Despite the Dodd–Frank Wall Street Reform and Consumer Protection Act of 2010, predatory lending continues to plague borrowers. As a result of the Dodd-Frank Act, the Consumer Financial Protection Bureau is in the process of implementing wide-sweeping regulations, including regulations on compensation for “Residential Mortgage Originators” who must verify consumers “ability to repay” and regulations which prohibit a mortgage with excessive fees or abusive terms that may be raised by the borrower as a defense to a foreclosure. The Dodd-Frank Act establishes national underwriting standards for mortgage loans, defining “qualified mortgages” with safe-harbors to prevent a logjam in loan availability. A “high-cost mortgage” is defined and governed by Regulation Z, which also implements sections of the Truth in Lending Act. The Dodd-Frank Act changes loan servicing from simply an operational process to compliance oversight, regulates appraisals for higher-risk mortgages, and creates the Office of Housing Counseling within the Department of Housing and Urban Development.
This realm of complex new regulations is designed to help real people with predatory loans. Recently a local homeowner came to us with a demand from his lender for $66,000.00 to prevent a Trustee’s Sale on residential property for a $25,000.00 line of credit secured by a deed of trust, from which the homeowner only received approximately $8,300.00 and which was just a few months in arrears. The lender calculated late fees per day on unpaid late fees! In addition, the designated interest rate of 14% was more than 8% over that of Treasury Securities at the time of the loan (12 C.F.R §226.32(a)(1)); the total points and fees before loan closing exceeded 8% of the total loan amount (12 C.F.R §226.32(a)(2)); the loan had interest-only payments, when the law requires loans of less than five years to have a payment schedule that fully amortizes the outstanding principal balance (12 C.F.R §226.32(d)) and there were no Truth in Lending Act disclosures for the mid-term loan modification (15 U.S.C. 1601 et seq.).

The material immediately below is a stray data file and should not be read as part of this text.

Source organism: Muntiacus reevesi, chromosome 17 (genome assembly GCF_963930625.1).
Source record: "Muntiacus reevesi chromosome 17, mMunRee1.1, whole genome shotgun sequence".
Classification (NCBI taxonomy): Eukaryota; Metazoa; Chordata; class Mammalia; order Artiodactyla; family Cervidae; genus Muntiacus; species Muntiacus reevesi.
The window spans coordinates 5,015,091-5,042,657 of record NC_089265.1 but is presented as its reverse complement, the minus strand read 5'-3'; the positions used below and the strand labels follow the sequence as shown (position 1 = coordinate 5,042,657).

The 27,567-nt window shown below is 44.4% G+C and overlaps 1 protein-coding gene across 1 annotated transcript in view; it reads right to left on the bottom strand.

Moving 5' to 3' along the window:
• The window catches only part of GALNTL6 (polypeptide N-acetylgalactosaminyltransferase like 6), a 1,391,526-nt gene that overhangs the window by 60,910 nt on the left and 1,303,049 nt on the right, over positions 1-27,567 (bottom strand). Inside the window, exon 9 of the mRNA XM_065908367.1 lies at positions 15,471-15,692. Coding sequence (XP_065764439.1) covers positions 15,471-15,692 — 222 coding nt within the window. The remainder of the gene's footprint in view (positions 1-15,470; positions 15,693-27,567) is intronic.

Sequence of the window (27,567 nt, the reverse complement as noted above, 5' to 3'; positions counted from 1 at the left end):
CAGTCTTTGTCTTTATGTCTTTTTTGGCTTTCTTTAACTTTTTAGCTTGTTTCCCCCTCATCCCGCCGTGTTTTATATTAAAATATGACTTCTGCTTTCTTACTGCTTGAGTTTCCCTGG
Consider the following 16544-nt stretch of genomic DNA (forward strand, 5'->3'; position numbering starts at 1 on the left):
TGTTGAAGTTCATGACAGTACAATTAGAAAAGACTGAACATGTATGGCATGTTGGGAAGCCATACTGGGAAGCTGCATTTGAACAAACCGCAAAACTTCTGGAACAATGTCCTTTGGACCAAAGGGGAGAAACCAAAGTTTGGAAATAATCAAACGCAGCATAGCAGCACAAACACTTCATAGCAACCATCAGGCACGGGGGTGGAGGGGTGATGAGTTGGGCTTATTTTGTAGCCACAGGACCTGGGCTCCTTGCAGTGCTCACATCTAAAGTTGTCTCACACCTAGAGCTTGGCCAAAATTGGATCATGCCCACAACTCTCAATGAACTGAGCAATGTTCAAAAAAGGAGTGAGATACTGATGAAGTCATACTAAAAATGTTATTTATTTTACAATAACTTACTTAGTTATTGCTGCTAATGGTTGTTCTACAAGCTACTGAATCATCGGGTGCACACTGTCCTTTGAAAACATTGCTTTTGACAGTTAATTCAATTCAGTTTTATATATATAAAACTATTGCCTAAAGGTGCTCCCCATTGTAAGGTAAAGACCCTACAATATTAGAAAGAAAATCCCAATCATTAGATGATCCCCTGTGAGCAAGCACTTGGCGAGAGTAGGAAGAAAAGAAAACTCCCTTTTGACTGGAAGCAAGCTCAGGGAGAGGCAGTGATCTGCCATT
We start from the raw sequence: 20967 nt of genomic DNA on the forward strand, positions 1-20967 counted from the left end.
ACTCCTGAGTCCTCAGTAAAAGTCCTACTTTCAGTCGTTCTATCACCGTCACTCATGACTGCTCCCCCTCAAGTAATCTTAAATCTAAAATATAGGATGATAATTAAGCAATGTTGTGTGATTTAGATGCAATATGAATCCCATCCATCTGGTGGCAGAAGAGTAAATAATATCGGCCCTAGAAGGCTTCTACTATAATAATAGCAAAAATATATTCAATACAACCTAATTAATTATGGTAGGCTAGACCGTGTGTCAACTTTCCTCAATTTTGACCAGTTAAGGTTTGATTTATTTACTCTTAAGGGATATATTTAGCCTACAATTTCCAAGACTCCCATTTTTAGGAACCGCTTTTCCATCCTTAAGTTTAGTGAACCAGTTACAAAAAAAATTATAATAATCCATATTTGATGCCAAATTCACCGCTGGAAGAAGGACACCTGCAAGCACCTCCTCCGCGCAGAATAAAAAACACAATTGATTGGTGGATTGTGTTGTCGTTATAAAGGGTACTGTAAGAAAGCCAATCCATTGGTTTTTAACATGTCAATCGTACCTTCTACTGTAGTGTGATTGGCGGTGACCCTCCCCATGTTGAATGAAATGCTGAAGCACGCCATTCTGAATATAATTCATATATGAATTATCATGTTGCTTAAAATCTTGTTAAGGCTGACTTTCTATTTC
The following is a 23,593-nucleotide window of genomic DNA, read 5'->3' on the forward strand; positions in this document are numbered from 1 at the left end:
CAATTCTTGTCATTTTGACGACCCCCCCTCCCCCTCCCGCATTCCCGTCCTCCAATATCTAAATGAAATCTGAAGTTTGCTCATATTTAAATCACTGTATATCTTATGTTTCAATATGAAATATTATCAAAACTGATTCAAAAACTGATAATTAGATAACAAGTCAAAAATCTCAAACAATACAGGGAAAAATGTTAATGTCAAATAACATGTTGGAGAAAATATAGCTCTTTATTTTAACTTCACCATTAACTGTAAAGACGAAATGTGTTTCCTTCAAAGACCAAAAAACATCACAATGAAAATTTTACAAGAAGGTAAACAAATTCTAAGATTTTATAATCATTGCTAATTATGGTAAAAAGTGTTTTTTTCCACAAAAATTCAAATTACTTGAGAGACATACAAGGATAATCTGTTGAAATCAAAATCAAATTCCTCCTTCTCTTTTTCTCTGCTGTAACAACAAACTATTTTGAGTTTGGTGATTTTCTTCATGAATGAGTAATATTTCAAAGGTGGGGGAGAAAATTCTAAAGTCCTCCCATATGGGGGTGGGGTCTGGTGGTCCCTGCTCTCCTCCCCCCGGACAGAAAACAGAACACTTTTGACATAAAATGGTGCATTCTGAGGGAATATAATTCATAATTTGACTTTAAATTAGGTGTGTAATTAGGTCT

Possible civil penalties included actual damages of twice the amount of any finance charge in connection with the transaction and/or statutory damages up to $4,000 per violation, plus costs and reasonable attorney’s fees (15 U.S.C. 1640). Had the lender not seen the light, we were prepared to file a Complaint against this predatory loan, along with a Temporary Restraining Order to prevent the Trustee’s Sale until we eliminated the predatory loan, the basis for the Trustee’s Sale. The Complaint would have included causes of action for fraud and consumer fraud, giving rise to claims for punitive damages.
While the Dodd-Frank Act specifically defines Residential Mortgage Originators to exclude licensed real estate brokers/associates, all parties involved in home loans should be generally familiar with the predatory lending regulations and be wary of mortgages with excessive fees and abusive terms.